I feel silly saying this so bluntly, but 2004 was a long time ago. So was early/mid 2003, which is probably the rough timeframe Wysocki and Jasken set about writing “What should be an unforgettable face …” for its March 2004 publication.
Let’s round this out to an even nine years ago and snapshot the changes between Fall 2003 and Fall 2012: Windows XP hadn’t reached its dominating saturation point yet, so most users were operating in Windows 98 or 2000. Apple Mac OSX was still a puny minority of usership that had no impact on the greater interface landscape. The iPod was not yet the ubiquitous music serving device, having begun only its third generation. Facebook and MySpace were still nascent. The first iPhone and the waves of similar smartphones were still four years from launch. The dominant social writing venue was still LiveJournal. Public wireless access was still mostly offered only to large university communities.
These and many other interfaces stand between us now and us then. At the time “Unforgettable face” was written, the dominant interfaces of software still played largely by the Microsoft Windows rules; the vast majority of all computing tasks, writing included, happened in Windows environment. Thus, interface advanced only as much as this massive software landscape allowed it. There were the alternatives of Linux and Mac out there, but at that time they served niche users, so virtually all writing applications for Windows had the same over aesthetic.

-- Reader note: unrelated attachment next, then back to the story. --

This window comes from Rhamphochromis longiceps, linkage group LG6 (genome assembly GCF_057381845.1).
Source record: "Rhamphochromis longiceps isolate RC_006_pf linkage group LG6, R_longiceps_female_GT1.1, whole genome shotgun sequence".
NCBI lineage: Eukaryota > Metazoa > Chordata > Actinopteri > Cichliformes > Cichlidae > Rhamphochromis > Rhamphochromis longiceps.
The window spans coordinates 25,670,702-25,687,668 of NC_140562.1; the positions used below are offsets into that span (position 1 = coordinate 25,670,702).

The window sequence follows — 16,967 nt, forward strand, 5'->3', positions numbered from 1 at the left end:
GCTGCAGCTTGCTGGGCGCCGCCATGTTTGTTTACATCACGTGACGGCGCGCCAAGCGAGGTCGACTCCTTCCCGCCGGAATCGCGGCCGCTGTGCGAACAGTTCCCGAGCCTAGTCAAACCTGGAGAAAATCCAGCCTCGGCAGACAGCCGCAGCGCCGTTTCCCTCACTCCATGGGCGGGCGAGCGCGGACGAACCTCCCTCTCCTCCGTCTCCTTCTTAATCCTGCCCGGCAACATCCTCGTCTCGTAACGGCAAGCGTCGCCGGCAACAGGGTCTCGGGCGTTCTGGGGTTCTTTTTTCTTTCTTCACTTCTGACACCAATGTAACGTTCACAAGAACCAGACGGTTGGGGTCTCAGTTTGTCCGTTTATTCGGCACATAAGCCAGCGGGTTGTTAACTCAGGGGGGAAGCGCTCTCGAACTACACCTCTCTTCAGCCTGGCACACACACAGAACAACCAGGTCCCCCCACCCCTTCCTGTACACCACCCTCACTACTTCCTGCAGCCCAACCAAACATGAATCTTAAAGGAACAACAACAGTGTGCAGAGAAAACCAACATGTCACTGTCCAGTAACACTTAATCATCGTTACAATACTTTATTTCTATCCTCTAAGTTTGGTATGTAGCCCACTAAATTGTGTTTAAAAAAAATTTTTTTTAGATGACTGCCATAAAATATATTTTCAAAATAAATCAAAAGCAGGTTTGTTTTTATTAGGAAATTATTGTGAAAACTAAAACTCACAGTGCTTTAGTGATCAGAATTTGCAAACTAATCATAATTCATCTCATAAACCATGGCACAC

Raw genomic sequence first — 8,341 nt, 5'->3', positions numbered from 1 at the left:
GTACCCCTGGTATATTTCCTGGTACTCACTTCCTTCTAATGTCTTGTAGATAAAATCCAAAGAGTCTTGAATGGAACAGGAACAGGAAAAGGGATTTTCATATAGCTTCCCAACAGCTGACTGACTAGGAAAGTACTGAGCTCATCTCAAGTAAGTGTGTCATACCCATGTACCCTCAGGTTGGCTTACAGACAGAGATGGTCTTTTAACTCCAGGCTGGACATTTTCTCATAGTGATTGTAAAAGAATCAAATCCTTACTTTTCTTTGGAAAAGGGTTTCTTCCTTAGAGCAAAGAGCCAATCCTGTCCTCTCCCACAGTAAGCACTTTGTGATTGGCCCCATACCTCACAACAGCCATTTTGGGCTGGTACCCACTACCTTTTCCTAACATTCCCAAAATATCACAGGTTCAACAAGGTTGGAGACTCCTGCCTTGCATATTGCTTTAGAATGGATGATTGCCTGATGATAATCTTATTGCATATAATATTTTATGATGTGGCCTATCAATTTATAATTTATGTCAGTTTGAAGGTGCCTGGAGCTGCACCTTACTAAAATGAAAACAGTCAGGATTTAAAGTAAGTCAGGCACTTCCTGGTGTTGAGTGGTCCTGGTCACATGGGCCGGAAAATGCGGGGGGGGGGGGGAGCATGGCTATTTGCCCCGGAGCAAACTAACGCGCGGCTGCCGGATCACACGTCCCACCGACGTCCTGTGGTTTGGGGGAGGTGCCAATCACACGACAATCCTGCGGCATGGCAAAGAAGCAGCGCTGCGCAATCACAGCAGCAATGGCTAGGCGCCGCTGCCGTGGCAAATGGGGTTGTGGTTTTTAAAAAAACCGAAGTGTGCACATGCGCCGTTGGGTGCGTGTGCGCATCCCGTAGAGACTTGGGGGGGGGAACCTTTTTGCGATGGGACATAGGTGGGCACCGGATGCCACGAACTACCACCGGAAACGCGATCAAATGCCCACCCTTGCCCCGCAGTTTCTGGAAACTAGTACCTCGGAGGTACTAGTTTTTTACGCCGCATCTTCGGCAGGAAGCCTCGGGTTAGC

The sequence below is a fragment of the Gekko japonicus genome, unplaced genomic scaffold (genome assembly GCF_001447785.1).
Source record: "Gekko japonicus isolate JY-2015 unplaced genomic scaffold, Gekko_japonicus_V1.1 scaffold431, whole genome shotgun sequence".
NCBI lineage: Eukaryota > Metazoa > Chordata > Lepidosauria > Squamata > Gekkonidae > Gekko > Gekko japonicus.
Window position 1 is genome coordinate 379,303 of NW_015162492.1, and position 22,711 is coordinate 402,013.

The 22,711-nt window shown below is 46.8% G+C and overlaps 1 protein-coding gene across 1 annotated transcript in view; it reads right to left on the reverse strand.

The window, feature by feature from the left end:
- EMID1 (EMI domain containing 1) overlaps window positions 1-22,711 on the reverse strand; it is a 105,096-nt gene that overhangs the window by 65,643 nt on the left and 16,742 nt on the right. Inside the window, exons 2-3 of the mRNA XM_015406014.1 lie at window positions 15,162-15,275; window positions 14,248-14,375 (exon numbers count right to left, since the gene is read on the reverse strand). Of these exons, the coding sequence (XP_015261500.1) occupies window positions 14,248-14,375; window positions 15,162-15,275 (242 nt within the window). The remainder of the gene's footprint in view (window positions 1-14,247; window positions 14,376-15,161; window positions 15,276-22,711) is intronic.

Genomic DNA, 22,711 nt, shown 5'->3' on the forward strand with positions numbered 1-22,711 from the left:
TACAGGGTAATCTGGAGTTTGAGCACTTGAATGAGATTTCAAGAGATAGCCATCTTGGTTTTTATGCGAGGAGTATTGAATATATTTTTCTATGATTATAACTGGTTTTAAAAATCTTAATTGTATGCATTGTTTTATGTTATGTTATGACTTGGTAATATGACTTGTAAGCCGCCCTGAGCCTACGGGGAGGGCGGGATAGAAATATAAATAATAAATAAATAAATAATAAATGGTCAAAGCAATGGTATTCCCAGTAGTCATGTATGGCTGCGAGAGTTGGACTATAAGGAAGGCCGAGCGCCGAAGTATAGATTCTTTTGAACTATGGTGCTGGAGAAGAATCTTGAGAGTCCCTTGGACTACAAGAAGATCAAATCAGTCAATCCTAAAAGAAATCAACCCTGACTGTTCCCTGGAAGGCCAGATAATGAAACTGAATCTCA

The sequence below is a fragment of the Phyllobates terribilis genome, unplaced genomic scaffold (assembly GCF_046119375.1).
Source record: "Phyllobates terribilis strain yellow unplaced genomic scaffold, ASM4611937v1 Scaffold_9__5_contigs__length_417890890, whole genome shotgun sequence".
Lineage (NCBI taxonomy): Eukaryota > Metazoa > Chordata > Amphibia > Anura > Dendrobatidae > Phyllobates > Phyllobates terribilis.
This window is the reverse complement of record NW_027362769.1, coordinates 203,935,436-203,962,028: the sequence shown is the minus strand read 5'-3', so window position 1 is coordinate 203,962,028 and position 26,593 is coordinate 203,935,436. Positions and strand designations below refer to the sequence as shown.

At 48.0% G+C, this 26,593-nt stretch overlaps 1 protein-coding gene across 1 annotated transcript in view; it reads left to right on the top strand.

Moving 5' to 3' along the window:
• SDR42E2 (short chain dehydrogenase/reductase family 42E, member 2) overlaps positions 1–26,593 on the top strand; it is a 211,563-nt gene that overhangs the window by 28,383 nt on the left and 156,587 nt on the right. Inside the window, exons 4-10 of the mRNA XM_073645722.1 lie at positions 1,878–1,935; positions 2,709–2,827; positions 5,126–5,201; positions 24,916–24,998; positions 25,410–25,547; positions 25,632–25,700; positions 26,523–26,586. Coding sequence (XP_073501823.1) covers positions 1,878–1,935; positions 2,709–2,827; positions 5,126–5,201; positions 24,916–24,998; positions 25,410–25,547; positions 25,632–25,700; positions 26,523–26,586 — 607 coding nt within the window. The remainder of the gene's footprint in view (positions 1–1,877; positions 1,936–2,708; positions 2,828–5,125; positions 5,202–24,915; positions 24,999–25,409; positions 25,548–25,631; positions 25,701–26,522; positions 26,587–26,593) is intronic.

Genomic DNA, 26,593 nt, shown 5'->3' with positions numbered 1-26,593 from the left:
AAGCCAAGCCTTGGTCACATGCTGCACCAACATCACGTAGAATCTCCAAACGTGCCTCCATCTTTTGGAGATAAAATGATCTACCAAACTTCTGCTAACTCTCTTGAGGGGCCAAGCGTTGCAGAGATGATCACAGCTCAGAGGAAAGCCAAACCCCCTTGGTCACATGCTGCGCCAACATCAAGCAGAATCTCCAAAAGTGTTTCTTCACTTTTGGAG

Admittedly, the growing Mac usership hasn’t really challenged the Microsoft model. In both environments, we still have a row of menus to choose from, and within each the same basic types of functions can be expected to be in the same basic space: the File menu still features saving, opening, and printing; we still have the same icons for basic functions at the top of the screen; our text still appears on a simulated page surface; we still utilize the same conventions of formatting our text – although that may have more to do with the persistence of the academy’s expectations than the software.
What has challenged the model is the explosion of touch screen environments. When opened up to the processing power of these small, inexpensive little computers, app developers have shown enormous creativity in recreating interfaces over and over again. Swiping, taping, pinching, and dragging offers ways to interact with our writing spaces that desktops and laptops still don’t replicate. This has perhaps restored the personal quality of writing that the authors say is missing from computer-based composition. Especially on the larger devices such as the iPad, document drafting, management, and customization has gained depth and immediacy.
I won’t deny that this same omnipresent communications technology doesn’t lead to greater distraction (although at least in cases of Facebook and Twitter, we are distracted from our writing with more writing), but surely the benefits come out ahead. If we continue to expand interfaces to more closely approach invisibility (remember that Google Glass is on the horizon), perhaps we will retake all of the immediacy of tangible composition and enhance it with the flexibility and creativity enabled by the technology we’ve come to appreciate these past nine years.